Herbert joined the International Skating Union's council in 1925, succeeding George Herbert Fowler as Great Britain's representative in the governing body of international figure skating. He served two terms as the ISU's Vice-President before becoming ISU President in December 1945 when Gerrit van Laer passed away. Under his presidency, the ISU faced the daunting tasks of rebuilding international figure skating after World War II and adapting rules that hadn't been changed in nearly a decade to reflect the evolution of figure skating during wartime. Herbert's reign celebrated the successes of skaters like Barbara Ann Scott and Dick Button, reduced the number of compulsory figures from twelve to six and added the discipline of ice dance to the World Championships.
Interestingly, during World War II Herbert was involved with the MI6. Michael Booker recalled that in the early fifties, "H. J. Clarke, had been honored for his services in the secret service during the War... With his cockney accent, [he] didn't have the right credentials to be a member of the [English Style] Royal Skating Club. He was very nice to me and a great pal of Georg Hasler, who also was very nice to me. Some many years later when I had started collecting porcelain I met H.J´s nephew, Tim Clarke, who was 'the' porcelain expert in UK working for Sotheby's. He had been a member of the Westminster Club and knew Sonja Henie. When she died her will stipulated that he was to sell her belongings and to quote him, 'A lot of junk it was too!'" This wasn't the only example of Herbert's wry wit. On another occasion, he quipped, "If you can't skate your brackets, you can't skate."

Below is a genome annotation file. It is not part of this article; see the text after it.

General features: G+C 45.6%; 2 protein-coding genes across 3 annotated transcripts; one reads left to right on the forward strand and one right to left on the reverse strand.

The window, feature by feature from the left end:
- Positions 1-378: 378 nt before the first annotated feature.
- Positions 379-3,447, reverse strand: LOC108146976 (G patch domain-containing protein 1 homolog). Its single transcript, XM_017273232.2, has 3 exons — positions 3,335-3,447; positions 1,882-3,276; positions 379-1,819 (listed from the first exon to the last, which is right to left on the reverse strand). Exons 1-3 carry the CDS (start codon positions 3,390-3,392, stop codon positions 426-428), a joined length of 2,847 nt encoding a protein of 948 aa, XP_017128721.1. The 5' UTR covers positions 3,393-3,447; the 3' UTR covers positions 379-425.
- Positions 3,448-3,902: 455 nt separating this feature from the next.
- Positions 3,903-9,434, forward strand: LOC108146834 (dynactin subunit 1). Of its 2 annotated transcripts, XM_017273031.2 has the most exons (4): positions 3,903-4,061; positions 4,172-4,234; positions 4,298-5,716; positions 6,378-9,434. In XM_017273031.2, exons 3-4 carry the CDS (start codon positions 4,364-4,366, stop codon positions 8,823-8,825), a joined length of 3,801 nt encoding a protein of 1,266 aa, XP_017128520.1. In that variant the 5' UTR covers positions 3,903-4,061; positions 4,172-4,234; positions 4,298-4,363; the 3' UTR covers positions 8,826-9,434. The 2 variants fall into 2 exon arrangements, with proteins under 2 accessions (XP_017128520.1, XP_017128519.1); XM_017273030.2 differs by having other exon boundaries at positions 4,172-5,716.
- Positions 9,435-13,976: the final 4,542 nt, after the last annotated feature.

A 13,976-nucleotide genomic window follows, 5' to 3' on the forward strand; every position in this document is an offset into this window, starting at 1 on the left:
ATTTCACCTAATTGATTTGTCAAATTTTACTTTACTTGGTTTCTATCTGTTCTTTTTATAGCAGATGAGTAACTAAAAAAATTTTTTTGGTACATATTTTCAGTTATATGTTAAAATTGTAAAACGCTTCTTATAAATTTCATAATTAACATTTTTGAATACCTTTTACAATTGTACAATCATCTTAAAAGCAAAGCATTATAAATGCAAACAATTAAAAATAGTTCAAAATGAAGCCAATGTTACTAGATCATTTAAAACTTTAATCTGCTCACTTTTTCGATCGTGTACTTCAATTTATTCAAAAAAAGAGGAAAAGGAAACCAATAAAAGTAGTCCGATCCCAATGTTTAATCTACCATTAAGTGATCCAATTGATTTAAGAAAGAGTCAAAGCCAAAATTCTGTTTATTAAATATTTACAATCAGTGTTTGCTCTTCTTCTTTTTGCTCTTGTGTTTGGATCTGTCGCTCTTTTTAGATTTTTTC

In 1949, Herbert became the first non-American honorary member of the USFSA, a gesture put forth for over twenty-five years of fostering good 'skating relations' between America and Great Britain. That was only one of nearly a dozen such honours. In an issue "Skating World" magazine from 1950, Nigel Brown remarked, "His services to skating and to skaters may best be expressed by the fact that ten nations have nominated him an honorary member of their national associations. Several foreign clubs have nominated him honorary member, including the second oldest club in the world, the Wiener Eislaufverein. This club bestowed a particular honour upon Mr. Clarke during the 1948 Winter Olympics at St. Moritz, when their President presented him with the special badge, 'Ehren Abzeichen', a title given only twenty-seven times in eighty-two years."
Herbert passed away on September 5, 1956 at The Putney Hospital, leaving the entirety of his sixty-seven thousand pound estate to his lawyer and a clerk at the London Stock Exchange. He was inducted to the World Figure Skating Hall Of Fame posthumously in 1996, the same year as Brian Boitano and Sheldon Galbraith. His competition and NSA test medals are among the collections of the World Figure Skating Museum in Colorado Springs.
Skate Guard is a blog dedicated to preserving the rich, colourful and fascinating history of figure skating and archives hundreds of compelling features and interviews in a searchable format for readers worldwide. Though there never has been nor will there be a charge for access to these resources, you taking the time to 'like' on the blog's Facebook page at http://www.facebook.com/SkateGuard would be so very much appreciated. Already 'liking'? Consider sharing this feature for others via social media. It would make all the difference in the blog reaching a wider audience. Have a question or comment regarding anything you have read here or have a suggestion for a topic related to figure skating history you would like to see covered? I'd love to hear from you! Learn the many ways you can reach out at http://skateguard1.blogspot.ca/p/contact.html.